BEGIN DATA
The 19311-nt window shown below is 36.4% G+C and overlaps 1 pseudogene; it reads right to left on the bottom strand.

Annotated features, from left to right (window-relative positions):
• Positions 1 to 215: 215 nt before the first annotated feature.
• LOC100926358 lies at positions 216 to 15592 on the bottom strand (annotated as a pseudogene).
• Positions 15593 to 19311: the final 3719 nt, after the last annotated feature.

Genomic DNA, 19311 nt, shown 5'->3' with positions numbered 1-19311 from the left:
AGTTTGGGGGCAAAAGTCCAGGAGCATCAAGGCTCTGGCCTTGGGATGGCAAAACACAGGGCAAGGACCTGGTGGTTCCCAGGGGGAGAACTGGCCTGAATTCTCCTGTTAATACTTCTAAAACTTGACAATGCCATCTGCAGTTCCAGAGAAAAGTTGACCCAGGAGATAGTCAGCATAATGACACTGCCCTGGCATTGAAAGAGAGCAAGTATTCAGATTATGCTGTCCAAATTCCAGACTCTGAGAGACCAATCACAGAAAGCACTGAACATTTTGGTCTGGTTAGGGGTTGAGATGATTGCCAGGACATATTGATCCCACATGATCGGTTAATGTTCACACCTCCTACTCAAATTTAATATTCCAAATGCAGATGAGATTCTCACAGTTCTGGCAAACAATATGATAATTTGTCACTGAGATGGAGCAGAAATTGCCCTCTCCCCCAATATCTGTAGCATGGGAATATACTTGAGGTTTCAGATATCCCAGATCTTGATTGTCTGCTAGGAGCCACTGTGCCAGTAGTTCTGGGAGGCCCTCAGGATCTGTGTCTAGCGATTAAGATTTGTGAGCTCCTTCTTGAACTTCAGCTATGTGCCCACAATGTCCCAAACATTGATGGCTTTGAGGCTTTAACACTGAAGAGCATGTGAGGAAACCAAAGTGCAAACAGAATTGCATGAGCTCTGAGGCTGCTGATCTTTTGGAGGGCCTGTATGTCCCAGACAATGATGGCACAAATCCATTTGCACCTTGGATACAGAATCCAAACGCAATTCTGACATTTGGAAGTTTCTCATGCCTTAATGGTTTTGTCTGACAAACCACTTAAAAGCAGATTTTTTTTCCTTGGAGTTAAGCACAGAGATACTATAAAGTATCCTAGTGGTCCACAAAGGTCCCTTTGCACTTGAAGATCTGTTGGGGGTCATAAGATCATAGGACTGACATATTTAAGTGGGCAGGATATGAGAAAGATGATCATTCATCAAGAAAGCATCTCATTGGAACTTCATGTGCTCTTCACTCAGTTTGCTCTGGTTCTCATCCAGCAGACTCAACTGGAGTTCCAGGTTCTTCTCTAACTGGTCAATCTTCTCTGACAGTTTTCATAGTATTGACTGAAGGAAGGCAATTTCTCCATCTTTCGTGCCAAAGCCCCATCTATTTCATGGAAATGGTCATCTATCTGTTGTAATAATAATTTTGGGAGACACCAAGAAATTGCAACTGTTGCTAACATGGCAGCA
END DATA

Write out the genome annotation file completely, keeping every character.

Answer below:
The 19311-nt window shown below is 36.4% G+C and overlaps 1 pseudogene; it reads right to left on the bottom strand.

Annotated features, from left to right (window-relative positions):
• Positions 1 to 215: 215 nt before the first annotated feature.
• LOC100926358 lies at positions 216 to 15592 on the bottom strand (annotated as a pseudogene).
• Positions 15593 to 19311: the final 3719 nt, after the last annotated feature.

Genomic DNA, 19311 nt, shown 5'->3' with positions numbered 1-19311 from the left:
AGTTTGGGGGCAAAAGTCCAGGAGCATCAAGGCTCTGGCCTTGGGATGGCAAAACACAGGGCAAGGACCTGGTGGTTCCCAGGGGGAGAACTGGCCTGAATTCTCCTGTTAATACTTCTAAAACTTGACAATGCCATCTGCAGTTCCAGAGAAAAGTTGACCCAGGAGATAGTCAGCATAATGACACTGCCCTGGCATTGAAAGAGAGCAAGTATTCAGATTATGCTGTCCAAATTCCAGACTCTGAGAGACCAATCACAGAAAGCACTGAACATTTTGGTCTGGTTAGGGGTTGAGATGATTGCCAGGACATATTGATCCCACATGATCGGTTAATGTTCACACCTCCTACTCAAATTTAATATTCCAAATGCAGATGAGATTCTCACAGTTCTGGCAAACAATATGATAATTTGTCACTGAGATGGAGCAGAAATTGCCCTCTCCCCCAATATCTGTAGCATGGGAATATACTTGAGGTTTCAGATATCCCAGATCTTGATTGTCTGCTAGGAGCCACTGTGCCAGTAGTTCTGGGAGGCCCTCAGGATCTGTGTCTAGCGATTAAGATTTGTGAGCTCCTTCTTGAACTTCAGCTATGTGCCCACAATGTCCCAAACATTGATGGCTTTGAGGCTTTAACACTGAAGAGCATGTGAGGAAACCAAAGTGCAAACAGAATTGCATGAGCTCTGAGGCTGCTGATCTTTTGGAGGGCCTGTATGTCCCAGACAATGATGGCACAAATCCATTTGCACCTTGGATACAGAATCCAAACGCAATTCTGACATTTGGAAGTTTCTCATGCCTTAATGGTTTTGTCTGACAAACCACTTAAAAGCAGATTTTTTTTCCTTGGAGTTAAGCACAGAGATACTATAAAGTATCCTAGTGGTCCACAAAGGTCCCTTTGCACTTGAAGATCTGTTGGGGGTCATAAGATCATAGGACTGACATATTTAAGTGGGCAGGATATGAGAAAGATGATCATTCATCAAGAAAGCATCTCATTGGAACTTCATGTGCTCTTCACTCAGTTTGCTCTGGTTCTCATCCAGCAGACTCAACTGGAGTTCCAGGTTCTTCTCTAACTGGTCAATCTTCTCTGACAGTTTTCATAGTATTGACTGAAGGAAGGCAATTTCTCCATCTTTCGTGCCAAAGCCCCATCTATTTCATGGAAATGGTCATCTATCTGTTGTAATAATAATTTTGGGAGACACCAAGAAATTGCAACTGTTGCTAACATGGCAGCA